Explorations in the Medical Humanities

Testing the Panacea: Antidotes, Alchemy, and the Problem of Proof in Early Modern Europe

Monday, April 2, 2018  6:00pm - 7:30pm The Heyman Center, Second Floor Common Room

Registration

Free and open to the public

No registration necessary

First come, first seated

Organizers

Heidi Hausse

Lan A. Li

Carmel Raz

Arden Hegele

This talk contrasts the drug testing methods of two sixteenth-century alchemical empirics. Andreas Berthold validated his Paracelsian poison antidote (also deemed a cure-all) by letting learned physicians conduct poison trials at German courts, in which test subjects (several dogs and a convict) took poison, followed by the antidote. Georg Amwald, in contrast, scoffed at this method and instead included patient testimonial letters as evidence of the efficacy of his panacea poison antidote - a method also used by earlier alchemists such as Leonardo Fioravanti but derided by physicians. These cases elucidate the tricky problem of proof and evidence in early modern drug testing. While poison trials were used at princely courts all over Europe and appeared to give a definitive answer, they could also be dismissed as singular tricks. Testimonial letters, meanwhile, had perceived problems of trustworthiness. I argue that the boundaries of proof were contested and depended largely on the professional designation of the tester.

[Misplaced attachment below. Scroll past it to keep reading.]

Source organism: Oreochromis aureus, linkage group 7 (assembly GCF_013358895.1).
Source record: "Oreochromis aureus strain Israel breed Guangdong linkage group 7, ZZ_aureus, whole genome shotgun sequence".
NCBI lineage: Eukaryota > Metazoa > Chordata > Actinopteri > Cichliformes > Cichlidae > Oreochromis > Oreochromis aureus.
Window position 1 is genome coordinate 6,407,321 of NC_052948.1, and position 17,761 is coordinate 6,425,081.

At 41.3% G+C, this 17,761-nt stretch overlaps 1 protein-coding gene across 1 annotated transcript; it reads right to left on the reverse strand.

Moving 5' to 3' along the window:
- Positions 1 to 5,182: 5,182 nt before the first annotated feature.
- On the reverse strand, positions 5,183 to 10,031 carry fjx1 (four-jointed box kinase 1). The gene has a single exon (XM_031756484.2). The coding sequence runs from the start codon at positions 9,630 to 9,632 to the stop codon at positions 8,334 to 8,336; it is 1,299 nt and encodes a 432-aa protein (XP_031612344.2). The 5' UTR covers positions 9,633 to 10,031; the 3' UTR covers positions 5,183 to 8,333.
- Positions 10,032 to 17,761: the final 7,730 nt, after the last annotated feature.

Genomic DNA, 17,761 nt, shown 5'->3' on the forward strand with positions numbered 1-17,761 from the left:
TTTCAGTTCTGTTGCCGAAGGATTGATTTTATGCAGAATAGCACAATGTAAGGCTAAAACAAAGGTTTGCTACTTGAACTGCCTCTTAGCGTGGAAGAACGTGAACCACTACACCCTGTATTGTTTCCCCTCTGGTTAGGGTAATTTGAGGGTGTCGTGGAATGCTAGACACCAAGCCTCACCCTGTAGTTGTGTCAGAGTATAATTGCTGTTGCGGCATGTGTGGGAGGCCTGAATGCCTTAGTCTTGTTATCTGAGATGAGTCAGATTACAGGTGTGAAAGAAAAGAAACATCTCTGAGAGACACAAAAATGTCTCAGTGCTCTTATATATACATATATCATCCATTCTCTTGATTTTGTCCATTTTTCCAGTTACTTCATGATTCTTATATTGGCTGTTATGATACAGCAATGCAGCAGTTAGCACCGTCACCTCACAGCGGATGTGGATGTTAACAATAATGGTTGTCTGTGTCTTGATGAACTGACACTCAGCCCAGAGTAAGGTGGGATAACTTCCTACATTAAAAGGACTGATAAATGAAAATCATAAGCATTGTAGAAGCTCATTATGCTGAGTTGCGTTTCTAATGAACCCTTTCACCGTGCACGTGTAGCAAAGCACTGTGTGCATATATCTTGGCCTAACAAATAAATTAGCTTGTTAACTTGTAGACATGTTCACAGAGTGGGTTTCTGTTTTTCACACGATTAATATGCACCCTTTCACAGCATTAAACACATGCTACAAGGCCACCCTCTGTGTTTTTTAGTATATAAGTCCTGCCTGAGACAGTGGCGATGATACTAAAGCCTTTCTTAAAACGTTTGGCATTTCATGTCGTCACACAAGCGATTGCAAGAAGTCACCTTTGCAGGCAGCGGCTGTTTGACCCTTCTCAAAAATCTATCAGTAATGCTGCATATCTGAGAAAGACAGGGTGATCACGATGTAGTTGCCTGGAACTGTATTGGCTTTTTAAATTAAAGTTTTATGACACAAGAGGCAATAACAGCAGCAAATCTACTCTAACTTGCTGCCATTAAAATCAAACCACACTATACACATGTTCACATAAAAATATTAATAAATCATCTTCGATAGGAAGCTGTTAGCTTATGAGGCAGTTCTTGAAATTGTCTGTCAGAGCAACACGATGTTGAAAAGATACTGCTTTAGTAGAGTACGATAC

Participants

  • Speaker

    Alisha Rankin

    Chair
    Associate Professor of History
    Co-Director of Graduate Studies

    Tufts University

  • Discussant

    Kavita Sivaramakrishnan

    Assistant Professor of Sociomedical Sciences

    Mailman School of Public Health, Columbia University

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